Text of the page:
The main effect of pulmonary hypertension is that it causes the right ventricle to work harder to pump blood to the lungs. Because the right ventricle is working harder, it gets bigger and thicker, and it could fail.
Pulmonary hypertension can have many causes or associated diseases.
In children, one of the most common causes is congenital heart disease. Some heart defects can cause pulmonary hypertension because they direct more blood than normal to the pulmonary artery. This is one reason it can be important to repair heart defects, when possible, before the heart or blood vessels are damaged permanently. Often, but not always, pulmonary hypertension will improve after the congenital heart defect is repaired.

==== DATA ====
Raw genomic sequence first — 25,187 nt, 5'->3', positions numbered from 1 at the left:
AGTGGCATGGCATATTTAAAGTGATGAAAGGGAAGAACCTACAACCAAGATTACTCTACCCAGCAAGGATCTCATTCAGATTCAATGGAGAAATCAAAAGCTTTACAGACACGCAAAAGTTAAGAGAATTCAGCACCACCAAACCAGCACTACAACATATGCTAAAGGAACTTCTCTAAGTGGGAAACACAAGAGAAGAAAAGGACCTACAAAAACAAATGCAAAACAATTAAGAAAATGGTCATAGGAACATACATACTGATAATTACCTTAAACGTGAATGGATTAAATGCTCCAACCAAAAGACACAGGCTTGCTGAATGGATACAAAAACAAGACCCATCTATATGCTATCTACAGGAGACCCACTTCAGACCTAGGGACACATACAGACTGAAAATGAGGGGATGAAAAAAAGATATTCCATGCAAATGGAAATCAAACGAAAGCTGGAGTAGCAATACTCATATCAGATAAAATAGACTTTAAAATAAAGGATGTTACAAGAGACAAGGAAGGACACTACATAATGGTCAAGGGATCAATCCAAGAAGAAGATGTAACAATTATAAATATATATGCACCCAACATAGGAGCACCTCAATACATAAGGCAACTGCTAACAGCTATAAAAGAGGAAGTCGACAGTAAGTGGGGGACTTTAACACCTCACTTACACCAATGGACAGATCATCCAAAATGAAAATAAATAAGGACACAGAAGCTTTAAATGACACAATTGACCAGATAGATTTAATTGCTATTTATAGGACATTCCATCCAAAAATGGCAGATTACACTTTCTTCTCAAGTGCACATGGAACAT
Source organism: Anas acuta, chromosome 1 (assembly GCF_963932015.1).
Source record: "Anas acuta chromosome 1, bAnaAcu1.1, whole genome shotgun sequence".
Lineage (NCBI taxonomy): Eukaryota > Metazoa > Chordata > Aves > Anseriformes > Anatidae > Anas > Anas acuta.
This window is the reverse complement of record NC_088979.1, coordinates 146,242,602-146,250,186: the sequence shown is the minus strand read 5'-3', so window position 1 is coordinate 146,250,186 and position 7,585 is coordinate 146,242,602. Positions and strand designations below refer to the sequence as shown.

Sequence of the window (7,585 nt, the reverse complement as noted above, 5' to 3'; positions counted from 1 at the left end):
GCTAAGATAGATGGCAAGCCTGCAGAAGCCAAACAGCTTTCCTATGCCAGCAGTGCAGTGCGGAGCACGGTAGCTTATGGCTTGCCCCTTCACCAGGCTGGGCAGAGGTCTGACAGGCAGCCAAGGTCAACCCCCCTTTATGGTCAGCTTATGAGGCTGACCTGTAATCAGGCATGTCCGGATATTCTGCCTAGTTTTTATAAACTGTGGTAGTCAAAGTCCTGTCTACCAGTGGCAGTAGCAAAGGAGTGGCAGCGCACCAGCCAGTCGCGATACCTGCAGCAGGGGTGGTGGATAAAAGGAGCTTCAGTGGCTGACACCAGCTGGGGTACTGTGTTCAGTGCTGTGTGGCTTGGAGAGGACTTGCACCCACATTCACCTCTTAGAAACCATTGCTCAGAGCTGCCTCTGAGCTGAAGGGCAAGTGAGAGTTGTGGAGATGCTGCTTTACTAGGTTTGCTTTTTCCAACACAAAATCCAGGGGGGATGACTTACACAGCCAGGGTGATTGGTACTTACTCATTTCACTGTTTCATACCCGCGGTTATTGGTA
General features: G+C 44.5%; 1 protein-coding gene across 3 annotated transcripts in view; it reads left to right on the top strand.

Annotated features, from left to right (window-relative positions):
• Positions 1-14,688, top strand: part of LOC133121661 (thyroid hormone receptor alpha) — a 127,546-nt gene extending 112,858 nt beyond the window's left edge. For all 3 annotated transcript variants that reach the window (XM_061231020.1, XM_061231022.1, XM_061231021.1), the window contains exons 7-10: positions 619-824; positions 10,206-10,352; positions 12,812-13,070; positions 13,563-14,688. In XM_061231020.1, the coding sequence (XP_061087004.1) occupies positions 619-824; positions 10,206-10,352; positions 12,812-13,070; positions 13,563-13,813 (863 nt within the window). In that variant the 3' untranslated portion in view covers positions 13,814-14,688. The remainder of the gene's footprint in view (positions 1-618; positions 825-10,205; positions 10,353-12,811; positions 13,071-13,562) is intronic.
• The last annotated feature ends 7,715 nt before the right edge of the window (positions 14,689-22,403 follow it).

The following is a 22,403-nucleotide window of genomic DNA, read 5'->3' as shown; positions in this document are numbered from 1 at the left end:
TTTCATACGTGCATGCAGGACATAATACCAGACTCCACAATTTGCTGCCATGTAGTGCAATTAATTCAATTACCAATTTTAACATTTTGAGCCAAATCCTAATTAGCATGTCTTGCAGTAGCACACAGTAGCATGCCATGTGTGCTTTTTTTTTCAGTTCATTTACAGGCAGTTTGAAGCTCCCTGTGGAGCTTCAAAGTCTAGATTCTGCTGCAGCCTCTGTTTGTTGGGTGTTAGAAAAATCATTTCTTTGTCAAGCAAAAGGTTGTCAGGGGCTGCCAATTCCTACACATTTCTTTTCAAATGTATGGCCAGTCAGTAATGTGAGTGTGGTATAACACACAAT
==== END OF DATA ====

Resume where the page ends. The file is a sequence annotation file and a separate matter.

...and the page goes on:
Another common cause of pulmonary hypertension in children is lung disease. Lung disease may occur because a baby was born early (prematurely) or they have a congenital lung problem. Children can also get lung disease after being on a machine to help them breathe (mechanical ventilator) for a long time. Sometimes, children with obstructive sleep apnea can develop pulmonary hypertension.
Rarely, the cause of pulmonary hypertension is not known, and then we call it idiopathic. In some cases, there is a family history of the condition.